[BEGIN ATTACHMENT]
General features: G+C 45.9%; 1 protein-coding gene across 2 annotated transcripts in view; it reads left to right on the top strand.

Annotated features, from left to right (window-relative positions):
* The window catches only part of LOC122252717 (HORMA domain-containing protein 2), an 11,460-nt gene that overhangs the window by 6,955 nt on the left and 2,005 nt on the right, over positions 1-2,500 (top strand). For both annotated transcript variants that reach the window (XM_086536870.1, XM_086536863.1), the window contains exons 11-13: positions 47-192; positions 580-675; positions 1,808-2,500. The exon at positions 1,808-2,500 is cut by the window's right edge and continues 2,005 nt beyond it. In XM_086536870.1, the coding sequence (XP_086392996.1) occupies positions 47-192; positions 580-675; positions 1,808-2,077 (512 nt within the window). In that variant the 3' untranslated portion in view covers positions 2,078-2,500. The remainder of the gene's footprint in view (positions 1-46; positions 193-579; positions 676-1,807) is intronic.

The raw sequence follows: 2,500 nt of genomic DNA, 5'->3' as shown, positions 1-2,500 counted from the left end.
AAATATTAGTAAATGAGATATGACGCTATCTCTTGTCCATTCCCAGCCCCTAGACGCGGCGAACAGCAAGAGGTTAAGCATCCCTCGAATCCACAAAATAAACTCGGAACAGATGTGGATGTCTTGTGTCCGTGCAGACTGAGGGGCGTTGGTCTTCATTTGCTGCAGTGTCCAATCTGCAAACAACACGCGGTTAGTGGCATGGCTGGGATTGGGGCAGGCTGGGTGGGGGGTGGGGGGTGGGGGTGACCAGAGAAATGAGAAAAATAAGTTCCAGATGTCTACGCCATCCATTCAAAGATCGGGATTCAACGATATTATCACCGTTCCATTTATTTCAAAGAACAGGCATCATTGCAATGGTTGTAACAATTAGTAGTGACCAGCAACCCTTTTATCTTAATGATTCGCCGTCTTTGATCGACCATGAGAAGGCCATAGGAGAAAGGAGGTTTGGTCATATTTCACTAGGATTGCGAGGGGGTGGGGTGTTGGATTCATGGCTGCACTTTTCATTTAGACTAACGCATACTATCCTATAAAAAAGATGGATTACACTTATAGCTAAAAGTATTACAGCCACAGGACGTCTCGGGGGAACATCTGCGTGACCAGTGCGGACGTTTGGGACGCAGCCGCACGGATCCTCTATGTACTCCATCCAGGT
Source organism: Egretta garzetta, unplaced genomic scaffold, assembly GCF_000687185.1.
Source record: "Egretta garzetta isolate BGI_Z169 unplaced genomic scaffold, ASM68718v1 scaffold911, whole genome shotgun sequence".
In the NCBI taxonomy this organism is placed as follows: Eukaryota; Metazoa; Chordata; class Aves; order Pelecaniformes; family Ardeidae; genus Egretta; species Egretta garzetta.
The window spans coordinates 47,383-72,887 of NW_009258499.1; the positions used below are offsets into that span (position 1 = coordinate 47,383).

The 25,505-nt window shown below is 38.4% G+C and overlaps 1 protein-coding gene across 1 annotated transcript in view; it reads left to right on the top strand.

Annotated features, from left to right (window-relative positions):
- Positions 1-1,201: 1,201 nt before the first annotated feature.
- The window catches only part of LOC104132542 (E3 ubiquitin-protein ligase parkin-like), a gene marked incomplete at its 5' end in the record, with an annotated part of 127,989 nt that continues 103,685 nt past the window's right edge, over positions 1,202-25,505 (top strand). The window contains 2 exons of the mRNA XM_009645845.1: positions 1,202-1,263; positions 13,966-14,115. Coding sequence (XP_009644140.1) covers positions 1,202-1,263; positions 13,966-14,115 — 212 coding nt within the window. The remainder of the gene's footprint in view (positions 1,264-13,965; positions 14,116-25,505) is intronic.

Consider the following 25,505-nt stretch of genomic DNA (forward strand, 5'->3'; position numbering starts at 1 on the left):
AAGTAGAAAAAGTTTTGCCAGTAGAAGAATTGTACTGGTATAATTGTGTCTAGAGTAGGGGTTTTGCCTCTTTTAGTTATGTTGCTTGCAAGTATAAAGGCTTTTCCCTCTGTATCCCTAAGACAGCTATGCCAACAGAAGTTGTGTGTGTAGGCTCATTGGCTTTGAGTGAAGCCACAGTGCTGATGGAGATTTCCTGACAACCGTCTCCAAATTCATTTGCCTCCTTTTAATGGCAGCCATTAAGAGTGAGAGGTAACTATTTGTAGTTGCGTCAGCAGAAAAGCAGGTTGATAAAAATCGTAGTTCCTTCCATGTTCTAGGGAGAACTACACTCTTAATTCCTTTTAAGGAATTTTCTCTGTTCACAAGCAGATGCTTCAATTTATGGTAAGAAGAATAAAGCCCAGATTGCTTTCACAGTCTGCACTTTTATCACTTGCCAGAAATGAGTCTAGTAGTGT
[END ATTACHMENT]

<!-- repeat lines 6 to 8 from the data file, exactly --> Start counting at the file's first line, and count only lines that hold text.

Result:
Source organism: Egretta garzetta, unplaced genomic scaffold, assembly GCF_000687185.1.
Source record: "Egretta garzetta isolate BGI_Z169 unplaced genomic scaffold, ASM68718v1 scaffold911, whole genome shotgun sequence".
In the NCBI taxonomy this organism is placed as follows: Eukaryota; Metazoa; Chordata; class Aves; order Pelecaniformes; family Ardeidae; genus Egretta; species Egretta garzetta.